At 72, with awards and widespread recognition for at least three decades of leading volunteer efforts for youth in the Tri-Valley, at his church and for the disabled, Mano can count in the thousands the number of those in need he's been able to help.
Last month, despite heavy rains, his Special Olympics brought 83 teams, 850 athletes and the largest number of volunteers ever to a weekend of basketball at Amador and to the gyms at Harvest Park and Pleasanton Middle School as well.
Those of us who were there to watch these players, some as young as 8 and a few even in their 60s, shared Mano's enthusiasm and pride over the success of these games. We cheered as a player would make a basket, then race back down the court gleaming with pride to the loud applause over his or her accomplishment. Mano gleams, too, as those with special needs gain experience at competitive athletics at their purist and most inspiring level.
The Pleasanton games, a part of Special Olympics now conducted around the country after the first games were held in 1968 with funds provided by Eunice Kennedy Shriver, are a product of the Amador High Athletic Boosters Club.
Mano is a business analyst with Kaiser Permanente's IT department in Pleasanton. His wife Carolyn works in the children's book section at the Pleasanton Library. With their six children -- Natalie, Gary, Janelle, Brian, Melissa and Trent -- attending Amador, they became active in the Boosters. Carolyn works the snack bar at Boosters events (and at the Special Olympics track meet), and Ken was the Boosters' treasurer for eight years.
Looking for ways for the Boosters to extend its community reach beyond the Amador campus, parents with special needs children suggested the Special Olympics. Mano talked the school district into providing school facilities without charge for a one-time event. That was eight years ago, and the two 2011 programs now attract hundreds of participants from as far as Half Moon Bay and the Napa Valley.
Mano said the goal is to give all persons with developmental disabilities a chance to become useful and productive, and accepted and respected in their communities.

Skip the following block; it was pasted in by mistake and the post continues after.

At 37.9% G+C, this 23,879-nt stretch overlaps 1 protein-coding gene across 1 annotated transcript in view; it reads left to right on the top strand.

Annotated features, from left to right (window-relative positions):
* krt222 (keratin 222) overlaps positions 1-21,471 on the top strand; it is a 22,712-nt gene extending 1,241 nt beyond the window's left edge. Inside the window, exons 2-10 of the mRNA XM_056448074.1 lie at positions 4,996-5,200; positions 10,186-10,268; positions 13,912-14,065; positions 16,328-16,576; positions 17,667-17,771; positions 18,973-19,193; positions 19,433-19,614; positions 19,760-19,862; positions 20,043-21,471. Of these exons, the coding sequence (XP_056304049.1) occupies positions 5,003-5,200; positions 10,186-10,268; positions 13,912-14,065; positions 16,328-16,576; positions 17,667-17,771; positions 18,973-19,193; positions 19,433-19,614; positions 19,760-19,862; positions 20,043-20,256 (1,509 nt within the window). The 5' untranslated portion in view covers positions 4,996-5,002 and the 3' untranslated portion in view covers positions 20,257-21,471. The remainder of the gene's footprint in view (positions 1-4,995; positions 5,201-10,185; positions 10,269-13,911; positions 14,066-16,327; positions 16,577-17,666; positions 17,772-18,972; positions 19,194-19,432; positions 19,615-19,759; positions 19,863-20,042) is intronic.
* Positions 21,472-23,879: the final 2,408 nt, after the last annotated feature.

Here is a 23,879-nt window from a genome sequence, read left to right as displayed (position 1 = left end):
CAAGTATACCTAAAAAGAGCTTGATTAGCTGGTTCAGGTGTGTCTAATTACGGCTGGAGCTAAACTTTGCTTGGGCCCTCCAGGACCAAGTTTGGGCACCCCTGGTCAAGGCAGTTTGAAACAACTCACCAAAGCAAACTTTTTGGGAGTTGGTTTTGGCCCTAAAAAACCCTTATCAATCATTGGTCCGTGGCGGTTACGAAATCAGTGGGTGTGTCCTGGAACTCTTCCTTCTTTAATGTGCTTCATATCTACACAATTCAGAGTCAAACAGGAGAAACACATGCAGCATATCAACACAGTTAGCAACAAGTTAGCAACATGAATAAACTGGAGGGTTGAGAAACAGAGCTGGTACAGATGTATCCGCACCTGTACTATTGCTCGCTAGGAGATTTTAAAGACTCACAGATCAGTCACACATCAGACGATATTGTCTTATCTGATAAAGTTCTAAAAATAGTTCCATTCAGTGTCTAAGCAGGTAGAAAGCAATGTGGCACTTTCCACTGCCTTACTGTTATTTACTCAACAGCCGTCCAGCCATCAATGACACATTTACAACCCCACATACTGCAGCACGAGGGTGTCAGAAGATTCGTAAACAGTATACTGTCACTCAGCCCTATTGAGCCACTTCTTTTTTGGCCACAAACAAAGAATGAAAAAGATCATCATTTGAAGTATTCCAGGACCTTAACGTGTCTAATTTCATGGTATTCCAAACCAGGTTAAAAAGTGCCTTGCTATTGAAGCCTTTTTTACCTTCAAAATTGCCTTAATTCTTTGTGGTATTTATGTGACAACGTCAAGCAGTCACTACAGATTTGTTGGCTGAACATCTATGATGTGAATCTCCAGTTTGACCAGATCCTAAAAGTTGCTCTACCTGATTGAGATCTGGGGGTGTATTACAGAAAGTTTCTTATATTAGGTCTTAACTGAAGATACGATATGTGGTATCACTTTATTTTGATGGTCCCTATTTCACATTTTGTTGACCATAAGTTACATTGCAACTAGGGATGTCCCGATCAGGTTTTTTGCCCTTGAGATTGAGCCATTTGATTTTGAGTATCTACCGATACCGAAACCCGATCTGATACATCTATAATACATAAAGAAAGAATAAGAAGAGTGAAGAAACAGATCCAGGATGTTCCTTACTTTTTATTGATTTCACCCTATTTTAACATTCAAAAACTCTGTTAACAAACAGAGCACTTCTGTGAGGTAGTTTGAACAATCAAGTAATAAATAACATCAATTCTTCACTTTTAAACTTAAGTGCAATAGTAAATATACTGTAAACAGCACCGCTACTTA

Parents and guardians tell him that their child or home-cared adult had been reclusive and without many friends. Coming to the Special Olympics and being in contact with others of similar ages and disabilities spurred them to become more proactive back at home, where they often found similar programs on a smaller but still beneficial scale. Their disabilities range from mental handicaps to autism to Down syndrome to adults who have suffered brain injuries or damaging diseases. Mano works with them all on a personal basis and also tutors volunteers on how to help meet each individual's needs, lessons that go a long way toward encouraging the volunteers to reach out on their own in special needs programs in their community.
Volunteers are impressed, even amazed by Mano's volunteer work ethic. My own daughter, Kerry Nally, who worked at the Special Olympics events at both Amador and Pleasanton Middle School, said she would read emails about the schedule that Mano would send at all hours of the day, even at 3 and 4 a.m. The man never sleeps, she said, pointing out that his day job at Kaiser was just as demanding.
But then Mano has been at this for quite a while. He served as a missionary in Japan with the Church of Jesus Christ of Latter-day Saints. He has also been heavily involved in Boy Scouts for the past 35 years. At Amador Boosters, he helped raise more than $1 million for the high school with eScrip, leading other schools to start the program. He was also instrumental in saving Emeryville High School's athletic program and persuaded his church on Paseo Santa Cruz to start a similar special needs program on a weekly basis that is open to all.
He wants high school students and adults who want to help with the Special Olympics East Bay regional track meet and volleyball tournament to be held May 7 at Amador Valley High to register by sending an email to firstname.lastname@example.org.
This story contains 737 words.
If you are a paid subscriber, check to make sure you have logged in. Otherwise our system cannot recognize you as having full free access to our site.
If you are a paid print subscriber and haven't yet set up an online account, click here to get your online account activated.